"NMA, certifies that to avoid irreparable harm, relief is needed in less than 21 days; in the absence of expedited treatment, irreparable harm will occur to NMA and consumers in the United States. The effect of the District Court's rulings will be to continue an unfair business environment under which NMA's members are unable to import live cattle from Canada while competitors with slaughterhouses in Canada are permitted to buy cheaper cattle in Canada, slaughter those cattle in Canada and import certain beef products into the United States. NMA seeks a level playing field, which the District Court's rulings prevent."
 
Can a state government pass a law that prevents Canadian beef from entering that state? My thought is that the states cannot, as the original purpose of the federal government is to regulate interstate trade. What do y'all think?
 
(FARM NEWS WIRE MARCH 11-12:09)

In another development the U.S. National Meat Association filed an emergency appeal to protect its members who slaughter cattle from imminent economic collapse. NMA's appeal asks that the Court require R-CALF to post bond sufficient to protect NMA members from the devastating impact of the preliminary injunction preventing the U.S. border from reopening to live Canadian cattle as long as it remains in effect
 
NMA filed papers in San Francisco Tuesday, asking the 9th Circuit Court of Appeals to expedite hearing of NMA's appeal of the injunction granted to R-CALF and the denial of NMA's Motion to Intervene in R-CALF's suit against USDA.**************I would think that would be the worst place to file an appeal since every one in Ca. is food nuts an that wants everything ORGANIC and PESTICIDE FREE!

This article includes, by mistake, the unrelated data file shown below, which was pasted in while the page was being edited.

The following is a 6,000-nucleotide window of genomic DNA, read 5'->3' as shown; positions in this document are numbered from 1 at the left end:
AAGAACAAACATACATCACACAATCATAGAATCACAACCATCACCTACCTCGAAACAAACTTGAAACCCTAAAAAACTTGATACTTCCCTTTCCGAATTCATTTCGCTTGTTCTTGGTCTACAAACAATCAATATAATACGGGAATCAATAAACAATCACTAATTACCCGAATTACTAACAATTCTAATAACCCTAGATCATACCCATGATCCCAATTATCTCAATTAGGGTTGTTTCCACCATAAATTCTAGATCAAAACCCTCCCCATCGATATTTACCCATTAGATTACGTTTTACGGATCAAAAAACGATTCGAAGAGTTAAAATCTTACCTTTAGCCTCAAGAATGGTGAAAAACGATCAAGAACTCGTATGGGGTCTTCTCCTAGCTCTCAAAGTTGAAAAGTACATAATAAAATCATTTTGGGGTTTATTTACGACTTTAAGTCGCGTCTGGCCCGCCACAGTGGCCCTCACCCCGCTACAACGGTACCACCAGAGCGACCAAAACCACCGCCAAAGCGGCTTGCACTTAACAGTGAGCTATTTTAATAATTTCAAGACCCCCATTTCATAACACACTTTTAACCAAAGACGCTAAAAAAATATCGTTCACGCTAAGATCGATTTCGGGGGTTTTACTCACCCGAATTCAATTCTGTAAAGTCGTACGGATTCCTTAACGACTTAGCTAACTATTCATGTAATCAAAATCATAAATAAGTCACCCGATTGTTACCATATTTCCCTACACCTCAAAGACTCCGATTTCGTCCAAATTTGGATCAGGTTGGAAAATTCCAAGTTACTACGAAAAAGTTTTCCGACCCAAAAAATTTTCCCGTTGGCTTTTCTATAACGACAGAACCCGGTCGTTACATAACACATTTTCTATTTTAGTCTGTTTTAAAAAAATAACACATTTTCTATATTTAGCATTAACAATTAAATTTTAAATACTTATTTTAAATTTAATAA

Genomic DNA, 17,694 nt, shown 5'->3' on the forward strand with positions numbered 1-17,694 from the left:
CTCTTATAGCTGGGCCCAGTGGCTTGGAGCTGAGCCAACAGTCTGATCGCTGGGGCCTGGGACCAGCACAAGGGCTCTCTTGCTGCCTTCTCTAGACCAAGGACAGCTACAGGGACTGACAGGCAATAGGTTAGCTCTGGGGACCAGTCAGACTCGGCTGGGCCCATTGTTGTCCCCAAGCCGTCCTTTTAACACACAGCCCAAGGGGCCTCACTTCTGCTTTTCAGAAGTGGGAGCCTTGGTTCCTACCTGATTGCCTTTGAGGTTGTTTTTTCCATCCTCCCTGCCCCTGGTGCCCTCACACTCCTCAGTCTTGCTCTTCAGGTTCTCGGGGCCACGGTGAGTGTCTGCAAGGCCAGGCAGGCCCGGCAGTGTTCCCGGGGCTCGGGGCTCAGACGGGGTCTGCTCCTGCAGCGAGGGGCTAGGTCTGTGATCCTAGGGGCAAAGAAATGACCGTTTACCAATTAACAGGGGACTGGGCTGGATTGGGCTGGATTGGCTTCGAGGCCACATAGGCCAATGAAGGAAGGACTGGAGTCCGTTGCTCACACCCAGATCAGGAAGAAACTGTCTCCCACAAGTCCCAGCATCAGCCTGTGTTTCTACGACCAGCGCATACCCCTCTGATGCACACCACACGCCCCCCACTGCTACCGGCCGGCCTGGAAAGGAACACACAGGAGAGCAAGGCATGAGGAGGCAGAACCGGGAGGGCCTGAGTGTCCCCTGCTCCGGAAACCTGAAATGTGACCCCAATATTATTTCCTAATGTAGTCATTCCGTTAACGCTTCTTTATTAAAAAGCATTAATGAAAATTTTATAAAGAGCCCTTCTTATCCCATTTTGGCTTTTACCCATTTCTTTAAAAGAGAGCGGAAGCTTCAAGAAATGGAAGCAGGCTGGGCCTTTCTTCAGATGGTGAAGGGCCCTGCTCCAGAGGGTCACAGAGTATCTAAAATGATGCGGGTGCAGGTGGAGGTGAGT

Denny Blowers said:
Just caught a little on the radio that a Fed. Judge in California has over turned the Ruleing by Judge Cebull.Futures are falling.


Got the rest of the story.

The NMA has filed papers in this case in federal court in Califonia to hopefully overturn the ruling by Cebull...

It involves 2 appeals the first needs to be won before the injuction appeal can even be considered.

sorry for jumping the gun....
 
so it's a possibility r-calf could have to post a bond to cover financial damages to nma members??? gotta love it if they have to back up their arguments with cash!!!! correct me if i'm wrong but i assume that nma wants r-calf to be financially responsible if its arguments are shown to be frivolous or invalid.
 
I'll bet you are right, Don. It appears that the NMA wants to show r-calf that the litigation knife can cut both ways. And it will be interesting to see what happens if/when they suceed.
 
wouldn't that be sweet if RCalf has to post a bond to protect the packers....lol

I wonder if Leo will put up Midlands Bull test as security? or if Bullard will use his little shack in the woods?

I bet they wont....they will go begging hat in hand to the producer again.
 
I wonder if Leo will put up Midlands Bull test as security? or if Bullard will use his little shack in the woods?

i'm sure the r-calfers will come out of the woodwork to volunteer security. right oldtimer and haymaker?
 
So if the border opens and we producers lose money we can sue the packers and have them bonded? I say since the judge ruled on it they are barking up the wrong tree on trying to bond R-calf.
 
rancher - So if the border opens and we producers lose money we can sue the packers and have them bonded?

i would guess if they got the border opened under false pretences or in an illegal manner they might have some liability. this effort by the nma probably won't succeed in my guesstimation but it does put the r-calf spokespeople on notice that they might be held responsible for what they say.
 
rancher said:
So if the border opens and we producers lose money we can sue the packers and have them bonded? I say since the judge ruled on it they are barking up the wrong tree on trying to bond R-calf.

Beef industry? Cattle industry? Seems like it is one industry after all.